Michigan Tech's Great Lakes Research Center (GLRC) is one of the university's various departments, centers and institutes expected to play a role in the recently named EPA Regional Environmental Infrastructure Center. (Keweenaw Now file photo)
By Jennifer Donovan*
Posted on Michigan Tech News Sept. 12, 2016
Reprinted here with permission
HOUGHTON -- Michigan Technological University is known for both its engineering and environmental know-how and its resources.
Add to that the School of Business and Economics, the Great Lakes Research Center (GLRC) and a campus-wide commitment to multidisciplinary work, and you have just what the US Environmental Protection Agency (EPA) is looking for.
The EPA named Michigan Tech the new home of its Region 5 environmental finance center, a recognition that comes with a six-year grant of up to $5.6 million. EPA Region 5 covers Michigan, Minnesota, Wisconsin, Illinois, Indiana, and Ohio.
An EPA team is visiting Michigan Tech for a site visit today and tomorrow, Sept. 13-14.
Engineering, Business Resources
"The depth of engineering resources that we have, our business school’s involvement and the fact that a multidisciplinary approach is the norm here all made our application stand out," says Tim Colling.
The principal investigator on the EPA center, Colling also directs Michigan Tech’s Center for Technology and Training (CTT), part of the Department of Civil and Environmental Engineering (CEE). There are several co-PIs from various University departments, centers and institutes, including CEE, the Sustainable Futures Institute, Michigan Tech Transportation Institute (MTTI) and the School of Business and Economics.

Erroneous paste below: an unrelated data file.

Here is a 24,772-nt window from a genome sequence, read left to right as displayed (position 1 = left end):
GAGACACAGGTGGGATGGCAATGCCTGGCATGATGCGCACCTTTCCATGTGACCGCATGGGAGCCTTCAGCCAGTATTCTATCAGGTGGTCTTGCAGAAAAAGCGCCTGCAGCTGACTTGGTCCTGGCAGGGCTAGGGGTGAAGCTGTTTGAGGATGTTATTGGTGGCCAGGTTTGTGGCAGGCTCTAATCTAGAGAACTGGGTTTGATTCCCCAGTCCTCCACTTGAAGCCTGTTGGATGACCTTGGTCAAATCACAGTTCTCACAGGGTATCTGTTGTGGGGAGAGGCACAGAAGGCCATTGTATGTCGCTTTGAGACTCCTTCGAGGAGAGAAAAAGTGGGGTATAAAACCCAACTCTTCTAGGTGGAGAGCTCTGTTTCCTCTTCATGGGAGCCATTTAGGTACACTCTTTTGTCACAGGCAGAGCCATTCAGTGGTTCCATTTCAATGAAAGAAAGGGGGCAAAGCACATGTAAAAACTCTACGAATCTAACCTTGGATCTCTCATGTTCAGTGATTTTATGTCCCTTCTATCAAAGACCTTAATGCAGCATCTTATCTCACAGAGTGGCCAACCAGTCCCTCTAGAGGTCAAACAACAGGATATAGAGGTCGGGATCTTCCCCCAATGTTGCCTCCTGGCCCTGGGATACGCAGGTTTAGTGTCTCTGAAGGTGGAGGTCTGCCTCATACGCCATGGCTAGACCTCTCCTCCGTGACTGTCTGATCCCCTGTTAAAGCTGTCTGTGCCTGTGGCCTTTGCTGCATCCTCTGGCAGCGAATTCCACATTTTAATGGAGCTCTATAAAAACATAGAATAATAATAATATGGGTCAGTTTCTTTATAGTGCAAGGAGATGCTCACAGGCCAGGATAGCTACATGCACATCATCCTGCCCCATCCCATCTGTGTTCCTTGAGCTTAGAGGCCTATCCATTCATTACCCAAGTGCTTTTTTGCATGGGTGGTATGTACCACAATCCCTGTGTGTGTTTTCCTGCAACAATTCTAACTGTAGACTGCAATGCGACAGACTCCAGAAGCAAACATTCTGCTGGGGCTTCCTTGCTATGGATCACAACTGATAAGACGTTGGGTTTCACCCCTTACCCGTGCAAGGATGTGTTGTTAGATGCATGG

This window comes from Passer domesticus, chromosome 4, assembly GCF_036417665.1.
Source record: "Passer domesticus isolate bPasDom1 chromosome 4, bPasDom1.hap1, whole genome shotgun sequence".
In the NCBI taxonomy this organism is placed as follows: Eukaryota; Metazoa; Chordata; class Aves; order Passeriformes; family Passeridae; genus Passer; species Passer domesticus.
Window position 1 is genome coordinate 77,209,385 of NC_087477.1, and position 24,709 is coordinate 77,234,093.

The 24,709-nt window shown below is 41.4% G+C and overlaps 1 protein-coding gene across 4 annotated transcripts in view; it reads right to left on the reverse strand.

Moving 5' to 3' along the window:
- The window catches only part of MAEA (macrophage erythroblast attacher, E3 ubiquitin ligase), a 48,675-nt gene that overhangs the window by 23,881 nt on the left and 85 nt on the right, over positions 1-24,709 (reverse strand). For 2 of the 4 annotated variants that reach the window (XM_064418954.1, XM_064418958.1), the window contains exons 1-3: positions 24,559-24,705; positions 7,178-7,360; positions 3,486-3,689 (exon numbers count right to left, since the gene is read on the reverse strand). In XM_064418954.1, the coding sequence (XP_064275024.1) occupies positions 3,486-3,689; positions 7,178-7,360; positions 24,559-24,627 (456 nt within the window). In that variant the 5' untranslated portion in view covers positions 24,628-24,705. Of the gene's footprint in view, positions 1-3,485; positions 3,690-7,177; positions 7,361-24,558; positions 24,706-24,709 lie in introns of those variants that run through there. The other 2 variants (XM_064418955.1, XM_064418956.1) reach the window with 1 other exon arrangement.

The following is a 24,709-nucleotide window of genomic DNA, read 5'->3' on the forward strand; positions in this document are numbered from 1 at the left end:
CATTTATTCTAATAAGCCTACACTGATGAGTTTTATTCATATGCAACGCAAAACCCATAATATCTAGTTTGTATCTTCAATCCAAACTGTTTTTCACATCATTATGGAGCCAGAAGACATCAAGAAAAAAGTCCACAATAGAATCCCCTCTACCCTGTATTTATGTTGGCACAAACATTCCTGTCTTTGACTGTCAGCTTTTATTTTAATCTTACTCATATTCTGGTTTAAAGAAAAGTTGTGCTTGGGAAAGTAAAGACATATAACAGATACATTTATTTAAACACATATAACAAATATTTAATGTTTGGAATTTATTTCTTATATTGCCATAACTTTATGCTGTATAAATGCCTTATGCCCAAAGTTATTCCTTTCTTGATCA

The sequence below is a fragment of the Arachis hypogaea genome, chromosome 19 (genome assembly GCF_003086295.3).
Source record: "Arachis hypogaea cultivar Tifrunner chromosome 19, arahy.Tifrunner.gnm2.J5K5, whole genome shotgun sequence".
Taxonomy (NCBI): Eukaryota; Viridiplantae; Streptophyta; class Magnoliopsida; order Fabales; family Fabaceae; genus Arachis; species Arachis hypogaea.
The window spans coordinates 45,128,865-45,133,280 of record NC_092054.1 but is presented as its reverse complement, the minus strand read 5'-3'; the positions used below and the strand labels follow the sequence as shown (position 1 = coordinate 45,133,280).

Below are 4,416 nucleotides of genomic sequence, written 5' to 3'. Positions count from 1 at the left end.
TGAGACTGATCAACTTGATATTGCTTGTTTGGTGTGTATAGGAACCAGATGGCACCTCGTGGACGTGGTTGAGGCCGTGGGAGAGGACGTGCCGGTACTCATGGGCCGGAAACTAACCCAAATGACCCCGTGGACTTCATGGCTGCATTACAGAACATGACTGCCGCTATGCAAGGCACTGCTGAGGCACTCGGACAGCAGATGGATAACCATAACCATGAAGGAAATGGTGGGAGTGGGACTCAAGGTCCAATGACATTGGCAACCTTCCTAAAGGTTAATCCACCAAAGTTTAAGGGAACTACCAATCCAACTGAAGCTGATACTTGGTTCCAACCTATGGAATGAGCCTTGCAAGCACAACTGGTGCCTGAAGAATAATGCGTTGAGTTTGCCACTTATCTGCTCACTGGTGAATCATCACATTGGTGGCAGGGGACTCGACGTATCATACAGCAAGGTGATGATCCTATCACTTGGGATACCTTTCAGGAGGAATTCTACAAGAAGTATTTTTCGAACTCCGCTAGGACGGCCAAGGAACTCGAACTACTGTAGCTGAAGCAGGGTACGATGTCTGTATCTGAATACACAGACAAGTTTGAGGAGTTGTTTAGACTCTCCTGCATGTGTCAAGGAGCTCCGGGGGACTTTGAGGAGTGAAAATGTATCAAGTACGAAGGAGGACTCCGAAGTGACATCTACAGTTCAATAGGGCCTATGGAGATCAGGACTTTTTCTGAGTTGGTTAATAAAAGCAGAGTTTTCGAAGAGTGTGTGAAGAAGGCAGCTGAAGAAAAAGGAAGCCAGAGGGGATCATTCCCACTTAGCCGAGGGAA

The new EPA regional center -- one of 10 nationwide -- will help counties, cities, villages, and state agencies find better ways to manage and maintain their infrastructure and to minimize their impact on the environment.
Infrastructure is a term used to describe the manmade systems that make modern society possible, such as bridges and roads, water and sewer systems, landfills and power generation systems. Infrastructure and the environment interact constantly and in complex ways. Bridges span bodies of water; storm drainage from roads affects the surrounding ecosystem. Plants and wildlife as well as the quality of the air, water and soil all depend upon infrastructure that functions properly.
Managing infrastructure, Colling says, is somewhat like car maintenance.
"If I don’t change the oil, rotate the tires and grease the moving parts, my car is likely to break down prematurely and, as a result, I will have some expensive repairs and will have to deal with inconveniences like being stuck on the side of the road," explains Colling. "However, if I do all the required maintenance, my car is likely to last a lot longer, cost me much less over its life, and not leave me stranded. It’s the same idea for infrastructure -- we have to constantly manage it and do preventive work. Like your car, if you didn’t save to replace it and had to buy a new one suddenly, the financial burden can be staggering.
"These are the challenges engineers deal with every day," Colling goes on to say, "and there are no simple answers."
The EPA center will receive baseline funding from the grant. Colling is expecting additional funding to come through applications for various projects for which Michigan Tech is well qualified.
"Since this is a center focused on the Great Lakes area, we anticipate significant GLRC involvement," he says.
David Hall, a member of the Copper Country Recycling Initiative, recently commented on this article, saying, "Sustainability can finally start on the Michigan Tech Campus!!! Great news! Can't wait for Recycling, Composting, Sustainable facilities management heating, cooling, lighting, and everything else. Tech is way behind the curve now, but the new grant gives us hope."
* Author Jennifer Donovan is Director of News and Media Relations at Michigan Tech University.